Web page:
NEW YORK (AP/CNN) — A nasty strain of bacteria that can cause severe illness is what's driving a food poisoning outbreak linked to romaine lettuce, health officials said Friday.
The government now has reports of 98 people who got sick in 22 states. Forty-six people have been hospitalized, including 10 with kidney failure, which is an unusually high number of hospitalizations.
The outbreak has been blamed on E. coli bacteria in romaine lettuce grown in Yuma, Arizona. While most E. coli bacteria are not harmful, some produce toxins that can cause severe illness.
The growing season in Yuma is pretty much over, but it's possible some illnesses will still occur, said Matthew Wise of the Centers for Disease Control and Prevention. The most recent illness began on April 20.
In the meantime, people should not buy or eat romaine unless they know it's not from Yuma. The Yuma region provides most of the romaine sold in the U.S. during the winter.
"We haven't been able to guarantee that there's no product coming out of Yuma at this point," added Stic Harris of the U.S. Food and Drug Administration during a briefing for reporters.
While officials have tracked the outbreak to chopped and whole head romaine from Yuma, they don't know if it was tainted in the fields or at other point, like during packaging or distribution. The types of E. coli that cause illness can be spread through contaminated water or food, or through contact with infected animals or persons, the CDC says.
The last large E. coli outbreak like this involved spinach grown in California in 2016. Officials suspect cattle contaminated a nearby stream, and wild pigs roaming the area spread it to fields.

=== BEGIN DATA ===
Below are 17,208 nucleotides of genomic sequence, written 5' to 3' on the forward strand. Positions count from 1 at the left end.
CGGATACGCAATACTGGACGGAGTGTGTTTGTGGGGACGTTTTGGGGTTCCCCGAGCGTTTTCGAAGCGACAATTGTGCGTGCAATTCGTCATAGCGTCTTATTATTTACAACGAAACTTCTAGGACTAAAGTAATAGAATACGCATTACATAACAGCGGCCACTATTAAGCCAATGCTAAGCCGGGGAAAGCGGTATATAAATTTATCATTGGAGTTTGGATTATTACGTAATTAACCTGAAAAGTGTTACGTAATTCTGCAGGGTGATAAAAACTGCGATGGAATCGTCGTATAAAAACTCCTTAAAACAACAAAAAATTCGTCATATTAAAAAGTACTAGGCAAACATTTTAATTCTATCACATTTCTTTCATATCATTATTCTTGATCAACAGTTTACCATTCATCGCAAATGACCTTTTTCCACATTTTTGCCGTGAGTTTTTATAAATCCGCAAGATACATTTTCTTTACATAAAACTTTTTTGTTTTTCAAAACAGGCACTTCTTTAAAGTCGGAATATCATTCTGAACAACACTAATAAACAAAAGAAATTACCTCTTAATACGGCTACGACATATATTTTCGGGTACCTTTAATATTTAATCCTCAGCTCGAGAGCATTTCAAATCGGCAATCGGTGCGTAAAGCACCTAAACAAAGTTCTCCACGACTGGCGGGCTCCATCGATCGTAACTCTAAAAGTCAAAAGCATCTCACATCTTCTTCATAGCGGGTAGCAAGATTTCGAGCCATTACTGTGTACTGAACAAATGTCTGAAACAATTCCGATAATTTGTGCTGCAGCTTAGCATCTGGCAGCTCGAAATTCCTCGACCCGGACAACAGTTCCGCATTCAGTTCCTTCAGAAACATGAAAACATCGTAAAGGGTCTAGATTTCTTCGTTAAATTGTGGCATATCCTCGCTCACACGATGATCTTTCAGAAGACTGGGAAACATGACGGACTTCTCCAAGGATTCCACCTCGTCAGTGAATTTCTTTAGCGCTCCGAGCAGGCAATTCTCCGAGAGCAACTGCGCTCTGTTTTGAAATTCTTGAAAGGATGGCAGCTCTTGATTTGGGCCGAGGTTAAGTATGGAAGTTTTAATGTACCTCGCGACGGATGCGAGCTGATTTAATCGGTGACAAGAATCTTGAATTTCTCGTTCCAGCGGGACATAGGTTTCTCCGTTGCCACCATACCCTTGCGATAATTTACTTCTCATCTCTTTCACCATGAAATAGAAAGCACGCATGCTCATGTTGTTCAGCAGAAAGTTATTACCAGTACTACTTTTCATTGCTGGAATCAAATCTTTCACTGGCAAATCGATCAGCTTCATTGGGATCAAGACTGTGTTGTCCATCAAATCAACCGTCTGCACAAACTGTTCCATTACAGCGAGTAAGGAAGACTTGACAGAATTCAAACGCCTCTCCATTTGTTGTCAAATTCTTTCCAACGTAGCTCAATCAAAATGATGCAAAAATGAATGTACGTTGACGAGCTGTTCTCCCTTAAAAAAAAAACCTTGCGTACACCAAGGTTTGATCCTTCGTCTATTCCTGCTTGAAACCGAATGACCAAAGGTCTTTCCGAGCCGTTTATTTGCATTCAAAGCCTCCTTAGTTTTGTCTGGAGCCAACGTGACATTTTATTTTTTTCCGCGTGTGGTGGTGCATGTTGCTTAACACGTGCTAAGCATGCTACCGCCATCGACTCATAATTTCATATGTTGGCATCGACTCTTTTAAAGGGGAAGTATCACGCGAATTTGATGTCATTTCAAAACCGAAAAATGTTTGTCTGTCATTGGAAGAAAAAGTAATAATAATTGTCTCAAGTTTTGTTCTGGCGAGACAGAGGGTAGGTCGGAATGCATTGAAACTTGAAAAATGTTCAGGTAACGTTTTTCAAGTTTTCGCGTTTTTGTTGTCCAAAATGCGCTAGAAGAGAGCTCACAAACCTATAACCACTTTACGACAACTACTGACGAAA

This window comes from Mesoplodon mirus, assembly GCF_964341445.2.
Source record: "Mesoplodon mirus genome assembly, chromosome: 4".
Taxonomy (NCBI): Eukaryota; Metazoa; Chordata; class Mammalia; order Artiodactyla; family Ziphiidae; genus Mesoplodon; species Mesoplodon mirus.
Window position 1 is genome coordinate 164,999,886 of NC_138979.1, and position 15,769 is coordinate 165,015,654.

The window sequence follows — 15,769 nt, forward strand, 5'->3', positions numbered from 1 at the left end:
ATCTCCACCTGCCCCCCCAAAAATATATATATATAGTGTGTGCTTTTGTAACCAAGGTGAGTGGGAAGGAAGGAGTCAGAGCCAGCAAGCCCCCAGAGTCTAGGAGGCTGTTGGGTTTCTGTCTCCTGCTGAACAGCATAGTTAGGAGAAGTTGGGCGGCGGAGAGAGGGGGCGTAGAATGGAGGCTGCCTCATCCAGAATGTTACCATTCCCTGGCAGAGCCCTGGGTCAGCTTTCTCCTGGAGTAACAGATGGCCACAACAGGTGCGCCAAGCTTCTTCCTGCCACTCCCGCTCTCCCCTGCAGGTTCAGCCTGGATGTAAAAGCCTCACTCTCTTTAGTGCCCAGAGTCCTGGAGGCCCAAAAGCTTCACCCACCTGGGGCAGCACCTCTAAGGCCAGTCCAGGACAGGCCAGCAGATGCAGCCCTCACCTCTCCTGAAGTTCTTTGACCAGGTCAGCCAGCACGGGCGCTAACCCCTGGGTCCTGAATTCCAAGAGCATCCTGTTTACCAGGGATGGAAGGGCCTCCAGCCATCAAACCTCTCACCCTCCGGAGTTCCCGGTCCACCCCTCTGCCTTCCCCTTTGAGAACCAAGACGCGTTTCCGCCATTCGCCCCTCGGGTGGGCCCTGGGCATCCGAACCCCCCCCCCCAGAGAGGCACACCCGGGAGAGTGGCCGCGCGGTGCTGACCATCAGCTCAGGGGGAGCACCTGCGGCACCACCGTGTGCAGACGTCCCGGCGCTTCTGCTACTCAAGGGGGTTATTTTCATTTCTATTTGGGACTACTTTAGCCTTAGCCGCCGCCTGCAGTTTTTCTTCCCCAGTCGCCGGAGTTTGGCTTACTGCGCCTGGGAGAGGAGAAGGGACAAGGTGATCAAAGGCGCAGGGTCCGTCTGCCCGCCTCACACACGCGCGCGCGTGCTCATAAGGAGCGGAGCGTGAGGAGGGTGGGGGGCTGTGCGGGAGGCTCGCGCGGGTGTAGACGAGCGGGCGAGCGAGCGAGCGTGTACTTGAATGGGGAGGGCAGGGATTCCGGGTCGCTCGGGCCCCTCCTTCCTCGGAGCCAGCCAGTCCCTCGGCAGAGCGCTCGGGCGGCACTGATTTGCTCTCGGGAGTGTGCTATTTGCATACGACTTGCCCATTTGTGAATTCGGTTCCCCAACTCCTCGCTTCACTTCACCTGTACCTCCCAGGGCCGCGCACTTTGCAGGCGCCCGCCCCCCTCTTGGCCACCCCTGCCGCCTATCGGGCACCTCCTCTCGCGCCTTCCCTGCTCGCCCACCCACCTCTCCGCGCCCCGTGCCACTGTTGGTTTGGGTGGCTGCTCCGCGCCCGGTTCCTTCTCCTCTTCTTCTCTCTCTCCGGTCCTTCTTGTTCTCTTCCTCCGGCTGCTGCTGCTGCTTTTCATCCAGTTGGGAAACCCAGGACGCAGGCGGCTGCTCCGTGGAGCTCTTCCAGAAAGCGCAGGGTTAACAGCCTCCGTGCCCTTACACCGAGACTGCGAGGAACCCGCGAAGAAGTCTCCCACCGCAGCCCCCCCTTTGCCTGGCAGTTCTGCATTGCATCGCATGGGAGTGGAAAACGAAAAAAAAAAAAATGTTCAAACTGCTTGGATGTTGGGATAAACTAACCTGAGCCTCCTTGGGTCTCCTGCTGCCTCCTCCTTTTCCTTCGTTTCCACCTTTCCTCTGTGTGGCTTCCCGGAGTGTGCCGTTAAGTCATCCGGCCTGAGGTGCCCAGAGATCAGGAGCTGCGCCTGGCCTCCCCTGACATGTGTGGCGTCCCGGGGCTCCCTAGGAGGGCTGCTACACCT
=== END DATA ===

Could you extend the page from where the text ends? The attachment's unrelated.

So far in Arizona, officials have tied eight of the 98 cases to whole head romaine lettuce grown at Harrison Farms in Yuma. Those eight cases were at a jail in Alaska. That farm's harvest has ended, Harris said.
The FDA is looking at two dozen other farms as the source of the chopped romaine tied to illnesses.
Mississippi, Tennessee and Wisconsin were added Friday to the states with reported food poisoning cases.
The higher number of E. coli cases have been in:
The outbreak has also reached consumers in:
Symptoms of E. coli typically begin two to eight days after consuming the bacteria, although most patients become ill three or four days after consumption. Symptoms include:
Most people recover in five to seven days. Those most at risk for E. coli illness include the very young, the very old and individuals with compromised immune systems.
Health officials had issued a warning for residents and restaurants about chopped romaine lettuce grown in the Yuma, Arizona, area last week. The outbreak investigation is ongoing and health officials have not yet identified a single brand, supplier, distributor or grower as the source of the contamination.
"Most people reported eating a salad at a restaurant, and romaine lettuce was the only common ingredient identified among the salads eaten," the CDC said in a statement.
In the meantime, the CDC guidance for consumers remains unchanged. The agency recommends that people across the United States stay away from chopped romaine lettuce.